|Headstone in section 5, Evergreen Cemetery|
This inscription quickly caught my attention as I had not thought previously of ship keeping tradesmen such as carpenters on their ship. Mr. Spencer may have been a "carpenter's mate" on the ship as that is the one naval title I have seen that may have applied to him.
The Queen of the West was built in Cincinnati in 1854 and purchased by the Union in 1862. It was then converted into a ram and joined the Union fleet, but the Confederacy captured it in February 1863. (Ironically, it then took part in a mission that sunk the USS Indianola, another ship that had been constructed in Cincinnati.)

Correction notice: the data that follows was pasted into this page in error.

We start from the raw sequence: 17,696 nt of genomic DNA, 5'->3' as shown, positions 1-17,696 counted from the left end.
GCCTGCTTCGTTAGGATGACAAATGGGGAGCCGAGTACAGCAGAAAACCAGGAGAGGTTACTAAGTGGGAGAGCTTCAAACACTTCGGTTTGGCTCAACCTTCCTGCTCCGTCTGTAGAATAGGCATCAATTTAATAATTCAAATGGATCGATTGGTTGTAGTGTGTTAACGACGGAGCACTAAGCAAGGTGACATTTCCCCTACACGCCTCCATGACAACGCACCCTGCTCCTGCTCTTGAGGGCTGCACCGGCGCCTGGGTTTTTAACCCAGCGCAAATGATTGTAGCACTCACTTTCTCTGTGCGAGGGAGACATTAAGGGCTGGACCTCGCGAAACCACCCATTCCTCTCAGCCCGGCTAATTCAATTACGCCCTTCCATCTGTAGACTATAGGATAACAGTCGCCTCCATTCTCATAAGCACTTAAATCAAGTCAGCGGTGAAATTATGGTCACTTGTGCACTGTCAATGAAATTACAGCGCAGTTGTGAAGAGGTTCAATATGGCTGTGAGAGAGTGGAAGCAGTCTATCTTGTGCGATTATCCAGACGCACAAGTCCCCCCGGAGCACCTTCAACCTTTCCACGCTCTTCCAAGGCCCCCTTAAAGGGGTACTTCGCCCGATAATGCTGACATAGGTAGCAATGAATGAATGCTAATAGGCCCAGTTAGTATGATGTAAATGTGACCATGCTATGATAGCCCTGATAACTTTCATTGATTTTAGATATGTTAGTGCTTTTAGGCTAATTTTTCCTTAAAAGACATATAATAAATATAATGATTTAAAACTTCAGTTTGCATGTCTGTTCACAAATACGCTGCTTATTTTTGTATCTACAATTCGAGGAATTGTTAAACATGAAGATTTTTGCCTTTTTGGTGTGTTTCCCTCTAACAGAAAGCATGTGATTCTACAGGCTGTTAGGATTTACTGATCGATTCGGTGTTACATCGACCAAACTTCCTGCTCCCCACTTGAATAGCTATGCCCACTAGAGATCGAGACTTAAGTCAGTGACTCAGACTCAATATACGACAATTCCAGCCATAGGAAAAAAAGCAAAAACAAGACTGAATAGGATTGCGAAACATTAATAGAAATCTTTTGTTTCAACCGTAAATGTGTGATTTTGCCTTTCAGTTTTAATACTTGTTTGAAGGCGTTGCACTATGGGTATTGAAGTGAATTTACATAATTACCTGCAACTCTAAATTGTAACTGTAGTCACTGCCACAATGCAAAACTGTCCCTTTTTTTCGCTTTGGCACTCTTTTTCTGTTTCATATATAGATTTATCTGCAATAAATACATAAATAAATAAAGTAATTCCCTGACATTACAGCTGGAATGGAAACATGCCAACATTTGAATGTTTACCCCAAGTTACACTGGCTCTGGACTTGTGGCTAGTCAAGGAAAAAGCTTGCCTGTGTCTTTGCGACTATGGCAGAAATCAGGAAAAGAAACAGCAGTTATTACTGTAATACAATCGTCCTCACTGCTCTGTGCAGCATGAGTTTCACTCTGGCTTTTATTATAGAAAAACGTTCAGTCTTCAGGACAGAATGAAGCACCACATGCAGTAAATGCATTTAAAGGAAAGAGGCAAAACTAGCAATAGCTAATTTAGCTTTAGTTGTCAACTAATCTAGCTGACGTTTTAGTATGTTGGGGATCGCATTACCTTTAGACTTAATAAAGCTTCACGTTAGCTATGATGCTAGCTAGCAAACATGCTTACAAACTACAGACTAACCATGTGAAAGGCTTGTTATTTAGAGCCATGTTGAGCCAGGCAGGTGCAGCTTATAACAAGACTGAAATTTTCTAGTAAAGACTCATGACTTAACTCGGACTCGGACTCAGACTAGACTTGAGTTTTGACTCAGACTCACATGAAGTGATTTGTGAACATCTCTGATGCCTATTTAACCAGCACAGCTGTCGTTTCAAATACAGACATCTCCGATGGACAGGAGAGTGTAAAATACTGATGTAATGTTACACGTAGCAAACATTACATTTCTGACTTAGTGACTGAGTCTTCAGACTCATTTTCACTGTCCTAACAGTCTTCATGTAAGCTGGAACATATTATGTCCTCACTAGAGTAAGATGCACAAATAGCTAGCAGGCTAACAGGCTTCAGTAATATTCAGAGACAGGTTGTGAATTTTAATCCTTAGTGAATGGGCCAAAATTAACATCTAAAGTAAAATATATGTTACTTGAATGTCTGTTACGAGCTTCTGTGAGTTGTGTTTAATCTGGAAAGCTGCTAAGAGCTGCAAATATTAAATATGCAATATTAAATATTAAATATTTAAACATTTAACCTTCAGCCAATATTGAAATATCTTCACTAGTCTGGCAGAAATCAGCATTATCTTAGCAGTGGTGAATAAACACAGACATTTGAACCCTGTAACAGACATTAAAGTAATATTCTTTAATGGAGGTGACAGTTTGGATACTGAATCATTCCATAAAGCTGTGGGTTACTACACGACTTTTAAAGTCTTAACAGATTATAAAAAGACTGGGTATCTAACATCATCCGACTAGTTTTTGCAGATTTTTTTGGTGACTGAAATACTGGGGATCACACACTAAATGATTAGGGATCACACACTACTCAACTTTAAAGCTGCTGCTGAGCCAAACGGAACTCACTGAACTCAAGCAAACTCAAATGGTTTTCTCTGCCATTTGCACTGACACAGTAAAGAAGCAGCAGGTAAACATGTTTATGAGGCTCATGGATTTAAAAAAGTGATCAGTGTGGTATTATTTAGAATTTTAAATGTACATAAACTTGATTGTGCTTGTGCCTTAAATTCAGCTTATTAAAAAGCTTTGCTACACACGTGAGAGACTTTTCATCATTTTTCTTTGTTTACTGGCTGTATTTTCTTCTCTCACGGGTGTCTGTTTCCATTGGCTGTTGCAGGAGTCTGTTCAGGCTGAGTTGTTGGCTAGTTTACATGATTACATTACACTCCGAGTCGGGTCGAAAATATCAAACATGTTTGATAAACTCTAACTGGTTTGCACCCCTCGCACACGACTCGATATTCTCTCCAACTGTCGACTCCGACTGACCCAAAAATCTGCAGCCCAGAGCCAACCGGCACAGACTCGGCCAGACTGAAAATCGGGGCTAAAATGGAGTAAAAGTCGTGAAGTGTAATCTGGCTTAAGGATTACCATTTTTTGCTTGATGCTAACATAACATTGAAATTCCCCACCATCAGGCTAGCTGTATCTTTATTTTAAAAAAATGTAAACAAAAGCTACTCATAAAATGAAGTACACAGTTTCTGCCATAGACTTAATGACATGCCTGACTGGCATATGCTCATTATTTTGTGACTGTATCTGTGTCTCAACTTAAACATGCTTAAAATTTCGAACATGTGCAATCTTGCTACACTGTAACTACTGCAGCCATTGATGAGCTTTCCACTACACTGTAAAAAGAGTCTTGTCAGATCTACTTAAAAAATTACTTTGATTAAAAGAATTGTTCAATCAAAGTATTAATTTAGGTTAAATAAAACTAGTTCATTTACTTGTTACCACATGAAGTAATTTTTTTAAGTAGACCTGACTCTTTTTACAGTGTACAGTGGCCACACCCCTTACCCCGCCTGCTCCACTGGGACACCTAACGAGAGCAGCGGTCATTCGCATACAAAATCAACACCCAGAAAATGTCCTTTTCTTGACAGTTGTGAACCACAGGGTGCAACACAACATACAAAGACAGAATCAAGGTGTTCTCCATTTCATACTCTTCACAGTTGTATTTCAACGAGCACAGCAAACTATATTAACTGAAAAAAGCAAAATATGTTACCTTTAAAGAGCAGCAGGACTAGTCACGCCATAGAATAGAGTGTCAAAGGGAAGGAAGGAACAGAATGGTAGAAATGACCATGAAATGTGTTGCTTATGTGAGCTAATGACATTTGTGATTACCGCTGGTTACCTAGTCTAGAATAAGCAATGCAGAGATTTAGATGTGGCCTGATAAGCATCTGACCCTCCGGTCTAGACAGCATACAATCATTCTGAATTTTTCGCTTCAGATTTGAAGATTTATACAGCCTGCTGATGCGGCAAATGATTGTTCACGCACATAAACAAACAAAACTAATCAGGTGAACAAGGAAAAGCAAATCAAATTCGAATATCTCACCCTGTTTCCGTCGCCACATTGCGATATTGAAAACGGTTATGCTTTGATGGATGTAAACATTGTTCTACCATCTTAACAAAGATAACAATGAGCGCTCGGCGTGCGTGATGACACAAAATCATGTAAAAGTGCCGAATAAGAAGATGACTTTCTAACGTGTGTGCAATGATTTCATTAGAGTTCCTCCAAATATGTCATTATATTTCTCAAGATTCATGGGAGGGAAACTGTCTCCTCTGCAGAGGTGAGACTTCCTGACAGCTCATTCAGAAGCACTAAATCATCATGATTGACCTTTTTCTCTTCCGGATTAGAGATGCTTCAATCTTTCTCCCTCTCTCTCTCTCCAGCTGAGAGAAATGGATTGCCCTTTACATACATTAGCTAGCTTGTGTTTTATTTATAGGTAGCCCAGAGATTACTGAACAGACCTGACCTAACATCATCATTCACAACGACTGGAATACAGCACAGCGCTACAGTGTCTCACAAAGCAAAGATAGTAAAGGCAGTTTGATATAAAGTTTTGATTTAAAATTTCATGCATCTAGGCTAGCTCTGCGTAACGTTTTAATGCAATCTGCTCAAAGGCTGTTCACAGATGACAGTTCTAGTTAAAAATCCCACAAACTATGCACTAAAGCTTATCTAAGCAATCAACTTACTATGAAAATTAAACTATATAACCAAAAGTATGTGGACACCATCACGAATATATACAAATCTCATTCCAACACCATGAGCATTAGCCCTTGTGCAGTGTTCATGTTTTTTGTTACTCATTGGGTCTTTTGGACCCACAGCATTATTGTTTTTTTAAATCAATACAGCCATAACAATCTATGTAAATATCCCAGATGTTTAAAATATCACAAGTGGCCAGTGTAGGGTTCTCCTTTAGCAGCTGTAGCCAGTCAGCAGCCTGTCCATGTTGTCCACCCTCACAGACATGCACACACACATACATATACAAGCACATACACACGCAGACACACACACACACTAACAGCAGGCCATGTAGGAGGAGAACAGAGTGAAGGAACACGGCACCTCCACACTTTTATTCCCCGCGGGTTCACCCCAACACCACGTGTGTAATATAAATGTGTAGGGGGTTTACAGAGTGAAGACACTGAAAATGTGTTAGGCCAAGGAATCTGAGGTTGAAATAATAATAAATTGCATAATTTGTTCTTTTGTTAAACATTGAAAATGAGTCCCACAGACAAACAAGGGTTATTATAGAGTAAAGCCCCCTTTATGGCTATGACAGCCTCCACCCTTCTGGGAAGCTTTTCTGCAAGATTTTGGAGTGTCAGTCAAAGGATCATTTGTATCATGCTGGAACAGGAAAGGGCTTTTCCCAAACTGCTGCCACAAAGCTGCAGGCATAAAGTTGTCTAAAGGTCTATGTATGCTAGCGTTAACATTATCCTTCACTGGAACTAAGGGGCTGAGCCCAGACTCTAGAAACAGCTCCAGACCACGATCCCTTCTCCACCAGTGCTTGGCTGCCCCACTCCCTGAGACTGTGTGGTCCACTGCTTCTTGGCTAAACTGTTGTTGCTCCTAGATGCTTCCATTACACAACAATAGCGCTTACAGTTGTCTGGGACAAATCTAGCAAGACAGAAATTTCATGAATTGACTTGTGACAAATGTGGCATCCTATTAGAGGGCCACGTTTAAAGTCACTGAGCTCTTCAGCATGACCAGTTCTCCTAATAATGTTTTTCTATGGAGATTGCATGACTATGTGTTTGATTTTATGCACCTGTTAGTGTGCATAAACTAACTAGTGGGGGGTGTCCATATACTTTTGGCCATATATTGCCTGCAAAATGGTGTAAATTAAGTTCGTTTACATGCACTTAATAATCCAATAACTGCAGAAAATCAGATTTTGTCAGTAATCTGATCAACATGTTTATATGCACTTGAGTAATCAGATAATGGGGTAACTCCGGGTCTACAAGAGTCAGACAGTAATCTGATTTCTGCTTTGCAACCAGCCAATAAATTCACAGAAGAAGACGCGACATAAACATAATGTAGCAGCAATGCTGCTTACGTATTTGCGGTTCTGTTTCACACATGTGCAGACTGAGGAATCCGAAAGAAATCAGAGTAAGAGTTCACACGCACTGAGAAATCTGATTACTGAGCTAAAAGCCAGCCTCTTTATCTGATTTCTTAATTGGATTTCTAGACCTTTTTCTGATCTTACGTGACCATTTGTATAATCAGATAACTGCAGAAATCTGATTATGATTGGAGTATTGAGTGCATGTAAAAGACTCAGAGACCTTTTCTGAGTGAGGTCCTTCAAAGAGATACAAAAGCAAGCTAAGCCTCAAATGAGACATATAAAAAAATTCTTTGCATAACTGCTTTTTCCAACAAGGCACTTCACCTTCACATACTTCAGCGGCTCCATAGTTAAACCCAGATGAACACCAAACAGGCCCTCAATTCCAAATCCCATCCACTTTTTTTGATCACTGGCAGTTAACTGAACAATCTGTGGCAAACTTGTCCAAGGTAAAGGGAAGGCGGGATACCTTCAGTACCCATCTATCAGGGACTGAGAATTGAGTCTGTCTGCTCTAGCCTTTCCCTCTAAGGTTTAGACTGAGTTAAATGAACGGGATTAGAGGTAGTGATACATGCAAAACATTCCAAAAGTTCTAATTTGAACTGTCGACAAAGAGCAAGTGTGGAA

I did find a link in the Official Records of the War of the Rebellion that lists a James F. Foster of New York as a carpenter on this ship when the Confederates captured it. Maybe Mr. Spencer was lucky enough to avoid that fate, either by not being on that voyage or somehow escaping the Confederates when they captured the ship.
Here is a photo of the Queen, courtesy of the Public Library of Cincinnati and Hamilton County.
Harper's Weekly of February 28, 1863 has a story about this ship and its heroics near Vicksburg, along with the following engraving.
I found a couple more links with some information and illustrations about this ship. Here is one about the ship while under Union control, while this one focuses on the boat as Confederate property.
I'll also include this wikipedia link which has a few illustrations as well.
Rest in peace, Mr. Spencer